Scientific progress is one essential key to our security as a nation, to our better health, to more jobs, to a higher standard of living, and to our cultural progress. –Vannevar Bush, excerpt from Science the Endless Frontier

1980…a lot happened that year. The Miracle on Ice gave Americans hope again. The world grieved the loss of John Lennon. And two senators, one from Ohio and one from Kansas would pass a bill that would introduce the world to a process called Tech Transfer.

What is Tech Transfer though? It’s a question that is asked often enough and unless you are involved in the field, it is more than likely that you have never heard the term used. Simply put, Tech Transfer is the process of converting scientific and technological advances into marketable goods or services. It is accomplished through licensing intellectual property (IP) to companies that have the resources and desire to develop and produce the technology for specific applications.

On December 12, 1980, Senators Robert Dole (yes, the same Bob Dole that ran for president in 1996) and Birch Bayh, signed into action the Bayh-Dole act which would fundamentally change the way that the United States Government did business. This bill was one of Congress’s efforts that focused on how best to manage inventions that were created with the more than $75 billion a year invested in government sponsored R&D.

Prior to the enactment of Bayh-Dole, the U.S. government had accumulated 28,000 patents, but fewer than 5% of those patents were commercially licensed. The buildup was palpable. How could all of this government funded R&D be made available for future development?

The Bayh-Dole act would help alleviate the mass maze of rules and regulations so that business and non-profits would now have access to a vast array of state-of-the-art technologies that were waiting for build out. The passing of the bill provided additional incentives for research exploitation, and so the floodgates opened. Now, that is not to say that the process of Tech Transfer is quick, but rather it is far more accessible than ever before.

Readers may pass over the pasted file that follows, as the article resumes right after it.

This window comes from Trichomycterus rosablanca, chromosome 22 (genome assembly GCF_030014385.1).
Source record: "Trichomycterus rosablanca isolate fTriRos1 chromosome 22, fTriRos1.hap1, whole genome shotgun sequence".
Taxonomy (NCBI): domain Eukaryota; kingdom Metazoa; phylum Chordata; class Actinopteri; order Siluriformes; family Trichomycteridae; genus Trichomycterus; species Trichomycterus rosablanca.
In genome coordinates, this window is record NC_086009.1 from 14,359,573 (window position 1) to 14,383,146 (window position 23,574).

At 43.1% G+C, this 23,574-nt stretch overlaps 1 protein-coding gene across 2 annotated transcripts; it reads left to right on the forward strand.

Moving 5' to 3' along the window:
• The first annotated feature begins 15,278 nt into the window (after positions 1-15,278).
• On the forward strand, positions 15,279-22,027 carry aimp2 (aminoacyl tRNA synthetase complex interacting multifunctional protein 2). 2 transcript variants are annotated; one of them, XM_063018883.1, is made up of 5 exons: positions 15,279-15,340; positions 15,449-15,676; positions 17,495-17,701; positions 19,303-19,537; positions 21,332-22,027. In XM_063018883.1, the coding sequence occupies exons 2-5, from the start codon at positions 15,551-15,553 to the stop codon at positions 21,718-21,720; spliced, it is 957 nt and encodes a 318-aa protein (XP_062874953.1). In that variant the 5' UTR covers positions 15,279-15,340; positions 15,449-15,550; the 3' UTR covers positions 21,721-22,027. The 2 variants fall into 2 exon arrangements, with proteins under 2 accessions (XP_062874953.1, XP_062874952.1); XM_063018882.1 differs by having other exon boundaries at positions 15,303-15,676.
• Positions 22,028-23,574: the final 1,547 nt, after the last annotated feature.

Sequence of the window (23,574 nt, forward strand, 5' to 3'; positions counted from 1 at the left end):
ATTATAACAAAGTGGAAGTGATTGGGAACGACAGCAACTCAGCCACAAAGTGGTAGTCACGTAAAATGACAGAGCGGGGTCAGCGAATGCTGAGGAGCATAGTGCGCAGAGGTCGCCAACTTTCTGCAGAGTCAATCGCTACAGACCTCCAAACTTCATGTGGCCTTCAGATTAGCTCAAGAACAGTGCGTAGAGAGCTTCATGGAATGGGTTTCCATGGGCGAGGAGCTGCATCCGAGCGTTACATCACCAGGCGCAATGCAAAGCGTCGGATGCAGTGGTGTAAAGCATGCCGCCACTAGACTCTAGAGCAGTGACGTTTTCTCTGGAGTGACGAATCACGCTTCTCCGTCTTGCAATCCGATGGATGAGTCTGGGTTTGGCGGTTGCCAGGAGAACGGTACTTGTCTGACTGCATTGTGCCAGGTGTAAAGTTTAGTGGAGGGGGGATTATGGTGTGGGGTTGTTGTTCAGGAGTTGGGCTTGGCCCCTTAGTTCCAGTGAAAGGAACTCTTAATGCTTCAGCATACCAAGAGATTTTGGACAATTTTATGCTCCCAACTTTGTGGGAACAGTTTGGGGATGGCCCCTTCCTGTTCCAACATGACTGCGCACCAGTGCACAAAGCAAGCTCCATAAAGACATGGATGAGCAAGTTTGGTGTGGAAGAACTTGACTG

Today, many companies, universities and governmental organizations have an office dedicated to Tech Transfer. These offices are often used to identify and select which technologies have potential commercial interest and then come up with strategies for how to exploit them.

One of the key aspects of Tech Transfer is the ability to leverage ideas for the benefit of the public, business, government institutions, and society as a whole. Some of the technologies that have come from this process, you will recognize as a part of our daily lives that we now take for granted. The list includes:

  • Memory Foam
  • Freeze Dry Technology
  • Water Purification
  • Fire-Resistant Steel
  • Chemical Detection Sensors
  • Artificial Limbs
  • Improved Radial Tires

As each year passes, more and more technologies are coming to the marketplace because of the process of Tech Transfer. And each year our lives change for the better. We can rest easier, drink water that is healthy for us, and communicate across vast spaces by the mere click of mouse or touch of finger upon the screen.

It is with this understanding that the future of possible is now upon us and the ability to create and innovate is now closer than ever. Tech Transfer is not just another process of where ideas are showcased, but rather an opportunity for life being breathed into something new.